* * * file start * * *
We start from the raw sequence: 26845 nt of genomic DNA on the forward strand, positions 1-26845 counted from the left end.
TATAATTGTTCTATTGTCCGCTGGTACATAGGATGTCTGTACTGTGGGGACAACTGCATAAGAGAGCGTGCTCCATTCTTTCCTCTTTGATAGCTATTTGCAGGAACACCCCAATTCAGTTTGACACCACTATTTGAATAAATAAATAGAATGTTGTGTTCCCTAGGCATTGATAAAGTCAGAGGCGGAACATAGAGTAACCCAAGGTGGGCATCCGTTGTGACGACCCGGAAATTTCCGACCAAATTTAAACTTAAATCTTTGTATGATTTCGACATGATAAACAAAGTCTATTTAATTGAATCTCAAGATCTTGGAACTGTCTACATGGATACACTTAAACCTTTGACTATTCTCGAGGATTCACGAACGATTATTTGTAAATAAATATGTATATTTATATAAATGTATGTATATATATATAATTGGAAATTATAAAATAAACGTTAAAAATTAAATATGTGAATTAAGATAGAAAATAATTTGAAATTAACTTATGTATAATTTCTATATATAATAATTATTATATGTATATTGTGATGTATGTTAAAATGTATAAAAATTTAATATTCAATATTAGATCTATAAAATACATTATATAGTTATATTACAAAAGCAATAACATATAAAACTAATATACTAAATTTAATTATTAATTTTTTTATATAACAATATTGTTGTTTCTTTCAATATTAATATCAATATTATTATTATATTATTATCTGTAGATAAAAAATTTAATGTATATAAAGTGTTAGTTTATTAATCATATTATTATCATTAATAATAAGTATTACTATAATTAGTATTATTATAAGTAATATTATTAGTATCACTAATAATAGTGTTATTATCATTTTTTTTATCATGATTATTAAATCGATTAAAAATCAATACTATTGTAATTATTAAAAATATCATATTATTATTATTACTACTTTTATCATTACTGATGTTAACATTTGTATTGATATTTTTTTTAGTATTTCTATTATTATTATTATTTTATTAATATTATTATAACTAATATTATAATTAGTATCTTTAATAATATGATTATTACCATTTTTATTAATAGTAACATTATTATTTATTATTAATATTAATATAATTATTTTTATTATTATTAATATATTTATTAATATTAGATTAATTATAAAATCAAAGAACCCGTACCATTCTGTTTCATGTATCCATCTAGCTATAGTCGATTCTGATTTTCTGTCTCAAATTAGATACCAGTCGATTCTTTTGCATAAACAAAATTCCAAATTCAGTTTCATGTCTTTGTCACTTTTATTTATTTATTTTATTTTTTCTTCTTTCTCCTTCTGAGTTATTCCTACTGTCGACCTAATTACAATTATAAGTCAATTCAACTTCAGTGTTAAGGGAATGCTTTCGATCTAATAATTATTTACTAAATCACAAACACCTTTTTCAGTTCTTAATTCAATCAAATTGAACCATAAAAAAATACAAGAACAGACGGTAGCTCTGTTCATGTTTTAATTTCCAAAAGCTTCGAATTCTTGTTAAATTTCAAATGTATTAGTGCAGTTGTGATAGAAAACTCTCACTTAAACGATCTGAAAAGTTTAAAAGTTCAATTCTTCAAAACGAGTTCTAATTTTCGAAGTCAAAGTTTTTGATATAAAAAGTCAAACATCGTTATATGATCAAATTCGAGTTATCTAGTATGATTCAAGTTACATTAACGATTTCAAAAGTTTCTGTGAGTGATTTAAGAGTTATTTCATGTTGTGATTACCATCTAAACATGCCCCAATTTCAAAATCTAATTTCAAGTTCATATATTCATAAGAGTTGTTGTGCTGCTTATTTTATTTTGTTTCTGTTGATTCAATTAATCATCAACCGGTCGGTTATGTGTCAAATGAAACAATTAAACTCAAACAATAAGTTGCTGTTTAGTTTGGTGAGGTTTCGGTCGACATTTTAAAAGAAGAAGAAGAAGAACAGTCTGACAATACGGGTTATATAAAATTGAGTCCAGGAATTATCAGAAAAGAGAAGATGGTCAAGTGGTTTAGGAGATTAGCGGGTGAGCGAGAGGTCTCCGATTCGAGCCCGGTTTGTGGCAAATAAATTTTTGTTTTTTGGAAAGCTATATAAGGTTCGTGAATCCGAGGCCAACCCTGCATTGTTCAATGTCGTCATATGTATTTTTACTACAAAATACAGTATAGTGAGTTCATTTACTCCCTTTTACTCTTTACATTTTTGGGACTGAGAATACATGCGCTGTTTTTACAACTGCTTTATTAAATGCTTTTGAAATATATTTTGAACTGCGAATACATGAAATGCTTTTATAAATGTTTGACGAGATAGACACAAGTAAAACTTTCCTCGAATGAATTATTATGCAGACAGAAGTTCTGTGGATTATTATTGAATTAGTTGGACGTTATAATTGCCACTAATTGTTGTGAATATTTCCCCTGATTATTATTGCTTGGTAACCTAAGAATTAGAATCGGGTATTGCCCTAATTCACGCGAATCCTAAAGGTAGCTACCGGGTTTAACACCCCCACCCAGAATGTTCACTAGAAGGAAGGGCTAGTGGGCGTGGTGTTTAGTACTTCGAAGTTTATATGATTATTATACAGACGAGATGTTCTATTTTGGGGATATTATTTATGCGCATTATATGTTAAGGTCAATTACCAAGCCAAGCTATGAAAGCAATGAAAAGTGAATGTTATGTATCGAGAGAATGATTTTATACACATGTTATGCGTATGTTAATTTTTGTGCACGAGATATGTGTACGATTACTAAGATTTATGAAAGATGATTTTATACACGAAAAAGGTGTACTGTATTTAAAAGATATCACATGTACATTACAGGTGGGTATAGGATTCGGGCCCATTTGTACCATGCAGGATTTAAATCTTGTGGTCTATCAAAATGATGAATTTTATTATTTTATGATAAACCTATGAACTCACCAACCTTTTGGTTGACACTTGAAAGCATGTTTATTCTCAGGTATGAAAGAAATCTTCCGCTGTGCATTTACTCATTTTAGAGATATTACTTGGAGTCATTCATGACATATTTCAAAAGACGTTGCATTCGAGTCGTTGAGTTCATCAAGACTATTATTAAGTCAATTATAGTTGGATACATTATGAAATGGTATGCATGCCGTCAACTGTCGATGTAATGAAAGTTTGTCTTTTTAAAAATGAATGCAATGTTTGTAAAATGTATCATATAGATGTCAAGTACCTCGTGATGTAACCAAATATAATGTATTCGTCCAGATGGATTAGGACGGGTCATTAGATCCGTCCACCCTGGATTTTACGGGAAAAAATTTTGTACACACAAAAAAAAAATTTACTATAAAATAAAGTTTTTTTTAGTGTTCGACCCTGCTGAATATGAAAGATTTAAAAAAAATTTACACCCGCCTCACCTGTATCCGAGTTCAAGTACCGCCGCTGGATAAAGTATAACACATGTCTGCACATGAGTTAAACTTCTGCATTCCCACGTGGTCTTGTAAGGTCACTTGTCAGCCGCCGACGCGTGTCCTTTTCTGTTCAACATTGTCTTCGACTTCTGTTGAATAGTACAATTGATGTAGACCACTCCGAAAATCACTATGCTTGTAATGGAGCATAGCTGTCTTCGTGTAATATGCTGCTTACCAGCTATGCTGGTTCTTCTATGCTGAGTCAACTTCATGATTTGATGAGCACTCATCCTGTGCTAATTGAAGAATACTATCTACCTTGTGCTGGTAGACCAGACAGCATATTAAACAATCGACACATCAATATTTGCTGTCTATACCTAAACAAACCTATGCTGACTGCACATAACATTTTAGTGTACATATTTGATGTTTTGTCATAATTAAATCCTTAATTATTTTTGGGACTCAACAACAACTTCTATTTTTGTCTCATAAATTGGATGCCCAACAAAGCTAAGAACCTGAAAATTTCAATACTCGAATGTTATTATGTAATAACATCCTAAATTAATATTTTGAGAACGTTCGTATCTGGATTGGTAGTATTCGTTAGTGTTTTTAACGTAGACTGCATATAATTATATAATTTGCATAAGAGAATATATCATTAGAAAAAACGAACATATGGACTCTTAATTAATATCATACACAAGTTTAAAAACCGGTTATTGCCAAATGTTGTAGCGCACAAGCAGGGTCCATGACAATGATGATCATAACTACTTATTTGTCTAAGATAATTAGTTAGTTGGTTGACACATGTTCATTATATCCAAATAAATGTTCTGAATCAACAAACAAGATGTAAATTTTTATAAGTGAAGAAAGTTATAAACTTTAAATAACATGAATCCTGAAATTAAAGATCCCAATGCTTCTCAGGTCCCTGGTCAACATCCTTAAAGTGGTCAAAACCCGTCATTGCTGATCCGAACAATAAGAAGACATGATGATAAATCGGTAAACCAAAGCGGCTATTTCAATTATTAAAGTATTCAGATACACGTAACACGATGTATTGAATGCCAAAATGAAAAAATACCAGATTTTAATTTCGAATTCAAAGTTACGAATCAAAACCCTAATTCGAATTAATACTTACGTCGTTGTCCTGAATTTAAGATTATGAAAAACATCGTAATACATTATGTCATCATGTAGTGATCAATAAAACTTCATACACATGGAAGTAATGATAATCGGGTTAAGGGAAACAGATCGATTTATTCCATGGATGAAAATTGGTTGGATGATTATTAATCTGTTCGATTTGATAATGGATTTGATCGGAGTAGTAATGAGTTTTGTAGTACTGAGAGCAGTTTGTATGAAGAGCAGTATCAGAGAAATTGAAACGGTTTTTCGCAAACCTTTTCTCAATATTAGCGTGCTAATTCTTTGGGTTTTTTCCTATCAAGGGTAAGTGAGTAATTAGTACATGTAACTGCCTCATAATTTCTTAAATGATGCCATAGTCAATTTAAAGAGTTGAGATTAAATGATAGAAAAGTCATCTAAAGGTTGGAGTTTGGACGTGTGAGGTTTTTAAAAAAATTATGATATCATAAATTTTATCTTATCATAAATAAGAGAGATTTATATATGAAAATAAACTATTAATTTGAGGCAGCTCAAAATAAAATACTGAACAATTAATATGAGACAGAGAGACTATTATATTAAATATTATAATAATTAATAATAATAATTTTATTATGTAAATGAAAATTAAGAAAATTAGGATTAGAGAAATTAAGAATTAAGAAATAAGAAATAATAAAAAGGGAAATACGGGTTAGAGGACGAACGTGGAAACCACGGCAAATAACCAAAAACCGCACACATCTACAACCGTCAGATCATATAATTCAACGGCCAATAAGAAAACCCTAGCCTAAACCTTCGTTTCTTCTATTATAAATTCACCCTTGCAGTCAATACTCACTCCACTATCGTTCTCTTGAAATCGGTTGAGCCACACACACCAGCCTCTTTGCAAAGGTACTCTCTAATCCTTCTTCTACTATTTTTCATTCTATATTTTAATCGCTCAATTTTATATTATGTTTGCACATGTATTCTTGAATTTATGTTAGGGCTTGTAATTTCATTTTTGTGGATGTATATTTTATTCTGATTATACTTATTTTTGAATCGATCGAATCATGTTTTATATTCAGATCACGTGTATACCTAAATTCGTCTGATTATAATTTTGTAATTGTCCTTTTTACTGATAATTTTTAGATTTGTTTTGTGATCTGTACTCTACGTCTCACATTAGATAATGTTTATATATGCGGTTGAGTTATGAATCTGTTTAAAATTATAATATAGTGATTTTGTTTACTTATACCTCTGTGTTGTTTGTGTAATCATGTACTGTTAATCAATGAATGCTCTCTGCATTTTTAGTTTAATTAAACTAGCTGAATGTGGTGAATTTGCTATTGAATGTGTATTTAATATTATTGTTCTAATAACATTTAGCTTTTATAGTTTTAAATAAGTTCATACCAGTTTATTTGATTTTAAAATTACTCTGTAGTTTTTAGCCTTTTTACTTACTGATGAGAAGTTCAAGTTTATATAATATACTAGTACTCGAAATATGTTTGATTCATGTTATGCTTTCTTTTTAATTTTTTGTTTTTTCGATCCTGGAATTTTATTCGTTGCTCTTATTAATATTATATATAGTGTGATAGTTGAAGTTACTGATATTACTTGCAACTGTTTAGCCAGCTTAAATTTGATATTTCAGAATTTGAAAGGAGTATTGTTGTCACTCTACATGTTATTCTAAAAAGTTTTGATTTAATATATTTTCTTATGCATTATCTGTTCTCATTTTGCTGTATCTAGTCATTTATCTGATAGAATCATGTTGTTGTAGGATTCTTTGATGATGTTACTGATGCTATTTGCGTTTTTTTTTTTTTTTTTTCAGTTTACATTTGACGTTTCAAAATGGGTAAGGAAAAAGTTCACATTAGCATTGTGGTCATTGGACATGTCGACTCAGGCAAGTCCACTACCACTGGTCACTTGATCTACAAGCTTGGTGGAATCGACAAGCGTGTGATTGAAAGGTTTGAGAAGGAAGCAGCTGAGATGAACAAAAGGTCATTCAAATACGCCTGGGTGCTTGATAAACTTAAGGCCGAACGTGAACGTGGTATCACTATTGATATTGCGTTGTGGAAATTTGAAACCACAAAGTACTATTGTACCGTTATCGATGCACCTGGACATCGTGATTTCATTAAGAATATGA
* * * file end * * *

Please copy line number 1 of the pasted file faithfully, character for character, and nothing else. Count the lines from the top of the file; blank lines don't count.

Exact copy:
We start from the raw sequence: 26845 nt of genomic DNA on the forward strand, positions 1-26845 counted from the left end.